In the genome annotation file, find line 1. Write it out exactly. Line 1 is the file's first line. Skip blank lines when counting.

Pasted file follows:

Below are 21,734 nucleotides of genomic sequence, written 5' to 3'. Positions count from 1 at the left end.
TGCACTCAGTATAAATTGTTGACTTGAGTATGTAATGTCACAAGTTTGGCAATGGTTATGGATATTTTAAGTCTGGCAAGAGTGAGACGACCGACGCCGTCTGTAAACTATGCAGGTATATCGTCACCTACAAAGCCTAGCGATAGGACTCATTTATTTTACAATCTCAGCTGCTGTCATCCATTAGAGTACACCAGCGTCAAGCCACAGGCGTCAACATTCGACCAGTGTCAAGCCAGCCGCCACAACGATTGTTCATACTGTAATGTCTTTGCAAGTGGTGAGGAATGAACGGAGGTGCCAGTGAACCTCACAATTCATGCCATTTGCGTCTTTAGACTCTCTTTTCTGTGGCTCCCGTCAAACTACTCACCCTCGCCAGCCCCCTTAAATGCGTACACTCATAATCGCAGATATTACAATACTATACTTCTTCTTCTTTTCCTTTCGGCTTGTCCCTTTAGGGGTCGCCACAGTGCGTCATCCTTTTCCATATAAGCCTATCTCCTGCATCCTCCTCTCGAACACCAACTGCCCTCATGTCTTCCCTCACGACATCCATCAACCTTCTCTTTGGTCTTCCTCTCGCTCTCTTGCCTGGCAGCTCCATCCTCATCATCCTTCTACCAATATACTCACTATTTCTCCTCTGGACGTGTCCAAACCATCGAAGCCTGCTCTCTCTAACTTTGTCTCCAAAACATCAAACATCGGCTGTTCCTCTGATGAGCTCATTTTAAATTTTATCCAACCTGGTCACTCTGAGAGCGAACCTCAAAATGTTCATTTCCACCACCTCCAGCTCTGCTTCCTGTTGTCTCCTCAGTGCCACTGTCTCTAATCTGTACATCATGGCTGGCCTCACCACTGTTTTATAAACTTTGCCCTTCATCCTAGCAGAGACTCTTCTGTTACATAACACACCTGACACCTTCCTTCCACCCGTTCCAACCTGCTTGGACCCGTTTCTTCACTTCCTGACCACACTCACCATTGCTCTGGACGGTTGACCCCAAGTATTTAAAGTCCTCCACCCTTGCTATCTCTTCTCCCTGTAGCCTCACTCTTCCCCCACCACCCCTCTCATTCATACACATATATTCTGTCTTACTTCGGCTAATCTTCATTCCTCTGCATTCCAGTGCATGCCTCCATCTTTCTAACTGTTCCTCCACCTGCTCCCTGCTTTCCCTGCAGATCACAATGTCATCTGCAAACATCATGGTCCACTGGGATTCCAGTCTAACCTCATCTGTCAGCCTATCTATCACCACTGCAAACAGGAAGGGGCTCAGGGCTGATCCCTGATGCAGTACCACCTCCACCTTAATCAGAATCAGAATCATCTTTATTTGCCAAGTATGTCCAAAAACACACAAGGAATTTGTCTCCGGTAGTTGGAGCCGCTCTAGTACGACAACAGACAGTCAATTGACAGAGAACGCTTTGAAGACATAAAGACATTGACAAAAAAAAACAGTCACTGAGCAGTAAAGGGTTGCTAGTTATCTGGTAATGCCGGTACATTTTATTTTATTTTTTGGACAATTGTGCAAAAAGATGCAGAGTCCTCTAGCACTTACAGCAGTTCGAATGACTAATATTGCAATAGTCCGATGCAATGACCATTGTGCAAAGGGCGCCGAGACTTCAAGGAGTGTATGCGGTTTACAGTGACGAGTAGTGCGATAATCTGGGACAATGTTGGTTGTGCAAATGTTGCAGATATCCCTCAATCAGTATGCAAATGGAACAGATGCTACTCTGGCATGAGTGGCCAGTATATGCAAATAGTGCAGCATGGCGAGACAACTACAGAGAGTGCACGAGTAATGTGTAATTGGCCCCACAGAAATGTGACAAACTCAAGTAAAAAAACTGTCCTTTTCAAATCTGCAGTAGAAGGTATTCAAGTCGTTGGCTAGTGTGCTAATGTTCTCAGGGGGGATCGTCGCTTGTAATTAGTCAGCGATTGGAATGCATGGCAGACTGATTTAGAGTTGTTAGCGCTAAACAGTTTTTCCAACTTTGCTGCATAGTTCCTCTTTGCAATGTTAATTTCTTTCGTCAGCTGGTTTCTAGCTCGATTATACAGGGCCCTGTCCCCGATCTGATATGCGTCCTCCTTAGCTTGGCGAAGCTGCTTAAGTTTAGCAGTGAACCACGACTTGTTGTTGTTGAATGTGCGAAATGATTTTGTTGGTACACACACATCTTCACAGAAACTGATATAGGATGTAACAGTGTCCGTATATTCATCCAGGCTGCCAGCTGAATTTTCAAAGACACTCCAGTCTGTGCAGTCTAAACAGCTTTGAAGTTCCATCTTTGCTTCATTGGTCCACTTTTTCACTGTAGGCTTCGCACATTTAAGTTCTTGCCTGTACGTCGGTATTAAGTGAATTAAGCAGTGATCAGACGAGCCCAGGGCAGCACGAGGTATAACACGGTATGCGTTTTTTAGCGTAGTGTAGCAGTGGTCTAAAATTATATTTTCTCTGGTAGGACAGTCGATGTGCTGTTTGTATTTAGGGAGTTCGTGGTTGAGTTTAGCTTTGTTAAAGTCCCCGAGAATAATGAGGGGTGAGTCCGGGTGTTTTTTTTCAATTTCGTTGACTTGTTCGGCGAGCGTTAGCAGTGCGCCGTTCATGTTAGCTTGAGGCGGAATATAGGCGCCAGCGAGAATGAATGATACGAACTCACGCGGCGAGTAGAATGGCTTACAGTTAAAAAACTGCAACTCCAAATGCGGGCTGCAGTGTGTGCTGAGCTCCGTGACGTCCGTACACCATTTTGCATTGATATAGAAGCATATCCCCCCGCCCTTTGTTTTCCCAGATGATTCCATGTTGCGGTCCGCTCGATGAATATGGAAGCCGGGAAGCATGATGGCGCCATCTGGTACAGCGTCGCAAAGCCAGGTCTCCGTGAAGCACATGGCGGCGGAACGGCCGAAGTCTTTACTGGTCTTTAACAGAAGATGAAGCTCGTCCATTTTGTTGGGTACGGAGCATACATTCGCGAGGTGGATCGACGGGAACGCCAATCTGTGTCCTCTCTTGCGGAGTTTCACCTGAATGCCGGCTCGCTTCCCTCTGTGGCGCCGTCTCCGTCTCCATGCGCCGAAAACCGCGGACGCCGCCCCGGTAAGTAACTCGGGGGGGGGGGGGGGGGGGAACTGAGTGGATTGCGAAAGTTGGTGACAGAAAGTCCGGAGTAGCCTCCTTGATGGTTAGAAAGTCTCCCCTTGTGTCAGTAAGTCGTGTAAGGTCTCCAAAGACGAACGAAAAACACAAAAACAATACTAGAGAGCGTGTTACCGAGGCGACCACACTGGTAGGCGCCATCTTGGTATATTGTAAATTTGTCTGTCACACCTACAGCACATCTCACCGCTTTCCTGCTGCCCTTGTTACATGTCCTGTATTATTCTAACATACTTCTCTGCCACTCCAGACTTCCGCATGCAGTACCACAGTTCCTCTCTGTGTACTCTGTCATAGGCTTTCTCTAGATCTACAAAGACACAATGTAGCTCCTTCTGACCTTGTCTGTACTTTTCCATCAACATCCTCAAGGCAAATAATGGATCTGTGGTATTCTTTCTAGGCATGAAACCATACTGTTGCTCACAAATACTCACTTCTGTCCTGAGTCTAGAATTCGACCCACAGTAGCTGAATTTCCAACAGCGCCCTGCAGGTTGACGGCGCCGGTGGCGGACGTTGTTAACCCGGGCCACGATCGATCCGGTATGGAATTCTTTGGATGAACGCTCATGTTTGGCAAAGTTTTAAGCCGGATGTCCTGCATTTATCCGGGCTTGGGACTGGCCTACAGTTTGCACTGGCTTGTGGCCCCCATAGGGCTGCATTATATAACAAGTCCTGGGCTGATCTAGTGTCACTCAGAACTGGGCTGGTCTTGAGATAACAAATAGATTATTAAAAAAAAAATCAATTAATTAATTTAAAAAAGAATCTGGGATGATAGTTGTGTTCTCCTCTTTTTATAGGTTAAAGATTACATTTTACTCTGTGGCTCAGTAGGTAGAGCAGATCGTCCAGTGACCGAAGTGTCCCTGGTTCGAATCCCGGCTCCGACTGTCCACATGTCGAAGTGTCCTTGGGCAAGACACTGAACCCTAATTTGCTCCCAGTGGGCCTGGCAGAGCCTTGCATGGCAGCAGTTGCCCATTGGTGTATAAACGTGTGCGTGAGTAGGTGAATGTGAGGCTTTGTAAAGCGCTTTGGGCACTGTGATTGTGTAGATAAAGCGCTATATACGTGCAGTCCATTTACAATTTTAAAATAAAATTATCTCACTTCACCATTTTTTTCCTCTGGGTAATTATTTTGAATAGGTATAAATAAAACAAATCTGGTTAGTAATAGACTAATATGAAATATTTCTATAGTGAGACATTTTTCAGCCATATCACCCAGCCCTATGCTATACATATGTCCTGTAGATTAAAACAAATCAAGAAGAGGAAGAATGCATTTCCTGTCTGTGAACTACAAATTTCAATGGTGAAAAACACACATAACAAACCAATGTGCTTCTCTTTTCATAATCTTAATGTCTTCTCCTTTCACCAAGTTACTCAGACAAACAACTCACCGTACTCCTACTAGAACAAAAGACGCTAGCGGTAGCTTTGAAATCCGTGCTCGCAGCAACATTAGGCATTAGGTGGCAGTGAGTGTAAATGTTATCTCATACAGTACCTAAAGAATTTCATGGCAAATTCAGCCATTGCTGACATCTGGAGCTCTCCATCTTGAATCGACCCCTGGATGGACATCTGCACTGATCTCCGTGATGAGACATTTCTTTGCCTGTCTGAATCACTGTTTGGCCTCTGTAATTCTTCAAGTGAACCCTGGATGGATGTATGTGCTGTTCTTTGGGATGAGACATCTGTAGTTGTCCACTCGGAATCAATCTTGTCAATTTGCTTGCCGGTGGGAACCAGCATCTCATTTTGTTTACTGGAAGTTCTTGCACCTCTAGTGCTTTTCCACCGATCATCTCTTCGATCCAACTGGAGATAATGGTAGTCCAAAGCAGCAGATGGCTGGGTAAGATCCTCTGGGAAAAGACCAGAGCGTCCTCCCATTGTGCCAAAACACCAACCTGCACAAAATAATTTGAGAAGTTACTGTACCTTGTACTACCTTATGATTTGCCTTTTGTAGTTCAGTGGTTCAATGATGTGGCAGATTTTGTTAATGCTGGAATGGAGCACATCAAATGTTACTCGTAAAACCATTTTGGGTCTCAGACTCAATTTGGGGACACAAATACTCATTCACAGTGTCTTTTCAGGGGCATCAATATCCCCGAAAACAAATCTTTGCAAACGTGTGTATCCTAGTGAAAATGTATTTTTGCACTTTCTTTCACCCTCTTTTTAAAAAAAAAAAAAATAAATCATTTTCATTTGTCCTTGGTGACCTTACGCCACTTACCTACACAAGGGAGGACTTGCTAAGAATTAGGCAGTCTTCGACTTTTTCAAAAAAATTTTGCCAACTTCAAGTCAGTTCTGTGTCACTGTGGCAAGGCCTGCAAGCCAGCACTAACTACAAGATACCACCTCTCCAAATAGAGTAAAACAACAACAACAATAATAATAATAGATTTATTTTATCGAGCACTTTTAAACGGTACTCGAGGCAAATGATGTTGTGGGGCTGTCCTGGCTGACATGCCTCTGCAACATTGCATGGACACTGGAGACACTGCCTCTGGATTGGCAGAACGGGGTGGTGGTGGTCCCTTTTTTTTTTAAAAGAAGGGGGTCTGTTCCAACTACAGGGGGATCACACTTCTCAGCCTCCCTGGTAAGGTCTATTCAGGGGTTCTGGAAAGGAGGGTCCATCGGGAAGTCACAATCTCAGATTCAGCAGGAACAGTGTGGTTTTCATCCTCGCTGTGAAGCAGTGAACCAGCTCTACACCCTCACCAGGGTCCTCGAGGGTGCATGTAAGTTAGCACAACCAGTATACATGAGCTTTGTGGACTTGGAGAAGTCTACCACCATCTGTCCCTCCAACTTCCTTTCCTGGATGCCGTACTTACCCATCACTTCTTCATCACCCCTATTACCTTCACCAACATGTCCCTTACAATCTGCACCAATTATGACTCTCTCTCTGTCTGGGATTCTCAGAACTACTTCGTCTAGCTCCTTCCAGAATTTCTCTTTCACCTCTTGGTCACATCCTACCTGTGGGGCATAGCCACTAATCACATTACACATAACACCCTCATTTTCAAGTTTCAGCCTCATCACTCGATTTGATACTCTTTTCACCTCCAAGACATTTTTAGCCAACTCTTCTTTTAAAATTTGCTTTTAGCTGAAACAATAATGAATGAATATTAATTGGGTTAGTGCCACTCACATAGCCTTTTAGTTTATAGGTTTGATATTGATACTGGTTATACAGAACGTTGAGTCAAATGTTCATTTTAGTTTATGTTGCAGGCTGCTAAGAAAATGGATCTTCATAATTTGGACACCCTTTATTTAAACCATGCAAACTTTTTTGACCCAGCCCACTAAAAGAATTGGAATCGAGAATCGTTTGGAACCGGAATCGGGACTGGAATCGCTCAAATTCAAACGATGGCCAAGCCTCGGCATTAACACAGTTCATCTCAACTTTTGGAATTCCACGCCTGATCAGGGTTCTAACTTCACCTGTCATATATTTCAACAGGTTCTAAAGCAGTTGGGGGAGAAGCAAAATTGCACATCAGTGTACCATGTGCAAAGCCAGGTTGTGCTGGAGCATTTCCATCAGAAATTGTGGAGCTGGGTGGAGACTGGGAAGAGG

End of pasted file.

Below are 21,734 nucleotides of genomic sequence, written 5' to 3'. Positions count from 1 at the left end.